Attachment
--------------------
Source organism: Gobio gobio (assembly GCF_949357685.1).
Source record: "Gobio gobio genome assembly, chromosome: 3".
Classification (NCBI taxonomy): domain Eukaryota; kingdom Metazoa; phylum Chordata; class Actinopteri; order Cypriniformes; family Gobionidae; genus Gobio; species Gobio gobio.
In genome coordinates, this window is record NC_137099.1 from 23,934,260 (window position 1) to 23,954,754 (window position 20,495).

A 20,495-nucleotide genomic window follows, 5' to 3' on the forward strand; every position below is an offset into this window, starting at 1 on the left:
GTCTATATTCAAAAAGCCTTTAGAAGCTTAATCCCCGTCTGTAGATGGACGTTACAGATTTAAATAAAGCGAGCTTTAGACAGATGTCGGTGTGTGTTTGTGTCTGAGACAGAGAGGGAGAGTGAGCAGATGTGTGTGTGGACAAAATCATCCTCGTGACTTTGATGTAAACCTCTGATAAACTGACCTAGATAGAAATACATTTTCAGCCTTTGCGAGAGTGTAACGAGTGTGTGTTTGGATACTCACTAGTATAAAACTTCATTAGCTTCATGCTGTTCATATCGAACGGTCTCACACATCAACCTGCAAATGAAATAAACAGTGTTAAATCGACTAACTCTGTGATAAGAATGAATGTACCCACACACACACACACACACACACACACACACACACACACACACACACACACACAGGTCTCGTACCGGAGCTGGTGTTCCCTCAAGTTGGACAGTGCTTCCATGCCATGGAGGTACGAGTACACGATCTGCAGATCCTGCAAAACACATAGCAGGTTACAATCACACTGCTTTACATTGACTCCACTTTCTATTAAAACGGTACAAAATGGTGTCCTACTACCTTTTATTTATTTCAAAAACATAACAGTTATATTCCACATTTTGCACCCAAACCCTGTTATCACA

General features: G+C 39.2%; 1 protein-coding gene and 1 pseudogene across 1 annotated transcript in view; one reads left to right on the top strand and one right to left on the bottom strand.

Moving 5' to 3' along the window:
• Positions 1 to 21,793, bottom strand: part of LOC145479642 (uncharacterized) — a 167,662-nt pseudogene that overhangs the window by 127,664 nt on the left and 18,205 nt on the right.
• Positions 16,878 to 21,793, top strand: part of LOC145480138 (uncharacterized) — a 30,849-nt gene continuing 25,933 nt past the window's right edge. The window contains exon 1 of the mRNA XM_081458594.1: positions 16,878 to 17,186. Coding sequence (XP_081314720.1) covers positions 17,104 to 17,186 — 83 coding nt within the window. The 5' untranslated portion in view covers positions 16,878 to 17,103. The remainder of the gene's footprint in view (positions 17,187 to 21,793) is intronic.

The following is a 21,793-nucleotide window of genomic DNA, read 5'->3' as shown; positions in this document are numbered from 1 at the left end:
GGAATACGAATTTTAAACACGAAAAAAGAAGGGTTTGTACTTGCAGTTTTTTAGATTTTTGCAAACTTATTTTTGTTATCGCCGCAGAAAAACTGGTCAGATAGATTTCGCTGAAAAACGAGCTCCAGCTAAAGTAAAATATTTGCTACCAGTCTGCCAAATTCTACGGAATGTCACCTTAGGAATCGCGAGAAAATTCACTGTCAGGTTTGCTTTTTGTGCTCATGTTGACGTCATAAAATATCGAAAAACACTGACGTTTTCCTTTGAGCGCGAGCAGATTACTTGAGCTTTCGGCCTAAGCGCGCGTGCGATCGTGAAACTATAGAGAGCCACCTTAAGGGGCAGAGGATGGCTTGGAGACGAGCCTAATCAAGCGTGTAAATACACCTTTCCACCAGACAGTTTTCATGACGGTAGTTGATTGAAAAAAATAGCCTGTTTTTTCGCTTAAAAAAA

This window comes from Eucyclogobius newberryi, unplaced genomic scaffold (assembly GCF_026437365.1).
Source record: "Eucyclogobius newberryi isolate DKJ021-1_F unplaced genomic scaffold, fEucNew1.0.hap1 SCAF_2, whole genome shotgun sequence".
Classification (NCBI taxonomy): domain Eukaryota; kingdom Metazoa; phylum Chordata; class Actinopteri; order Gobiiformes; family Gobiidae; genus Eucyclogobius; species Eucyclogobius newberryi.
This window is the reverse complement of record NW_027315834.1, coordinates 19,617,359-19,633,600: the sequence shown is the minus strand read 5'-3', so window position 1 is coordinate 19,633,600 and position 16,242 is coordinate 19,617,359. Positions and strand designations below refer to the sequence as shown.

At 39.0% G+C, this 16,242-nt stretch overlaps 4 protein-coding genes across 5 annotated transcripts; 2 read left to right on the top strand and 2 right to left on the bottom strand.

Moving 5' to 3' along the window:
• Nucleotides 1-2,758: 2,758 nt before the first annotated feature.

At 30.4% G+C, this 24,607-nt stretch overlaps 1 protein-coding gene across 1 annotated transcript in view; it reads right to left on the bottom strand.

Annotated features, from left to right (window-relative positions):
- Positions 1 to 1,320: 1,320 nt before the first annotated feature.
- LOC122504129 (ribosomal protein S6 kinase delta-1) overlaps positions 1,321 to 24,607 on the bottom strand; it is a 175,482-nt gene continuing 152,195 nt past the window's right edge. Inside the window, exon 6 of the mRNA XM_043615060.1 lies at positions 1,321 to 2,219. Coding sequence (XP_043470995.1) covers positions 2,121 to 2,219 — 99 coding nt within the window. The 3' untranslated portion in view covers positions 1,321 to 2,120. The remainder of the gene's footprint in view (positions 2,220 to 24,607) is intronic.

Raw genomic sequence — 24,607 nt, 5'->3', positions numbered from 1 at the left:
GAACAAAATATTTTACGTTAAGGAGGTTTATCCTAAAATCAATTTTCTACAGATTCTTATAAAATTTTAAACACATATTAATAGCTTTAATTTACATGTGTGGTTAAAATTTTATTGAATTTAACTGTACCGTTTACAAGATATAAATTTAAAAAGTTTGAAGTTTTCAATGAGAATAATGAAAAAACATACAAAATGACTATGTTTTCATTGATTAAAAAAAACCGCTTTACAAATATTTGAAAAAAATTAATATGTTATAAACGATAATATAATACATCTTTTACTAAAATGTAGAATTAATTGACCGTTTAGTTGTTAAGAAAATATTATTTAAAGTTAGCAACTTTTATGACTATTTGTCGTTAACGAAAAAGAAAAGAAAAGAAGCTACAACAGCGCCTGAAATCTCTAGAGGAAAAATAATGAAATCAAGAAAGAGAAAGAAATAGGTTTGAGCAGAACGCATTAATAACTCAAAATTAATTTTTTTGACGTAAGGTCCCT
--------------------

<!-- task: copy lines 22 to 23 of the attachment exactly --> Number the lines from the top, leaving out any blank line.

- Positions 1 to 1,320: 1,320 nt before the first annotated feature.
- LOC122504129 (ribosomal protein S6 kinase delta-1) overlaps positions 1,321 to 24,607 on the bottom strand; it is a 175,482-nt gene continuing 152,195 nt past the window's right edge. Inside the window, exon 6 of the mRNA XM_043615060.1 lies at positions 1,321 to 2,219. Coding sequence (XP_043470995.1) covers positions 2,121 to 2,219 — 99 coding nt within the window. The 3' untranslated portion in view covers positions 1,321 to 2,120. The remainder of the gene's footprint in view (positions 2,220 to 24,607) is intronic.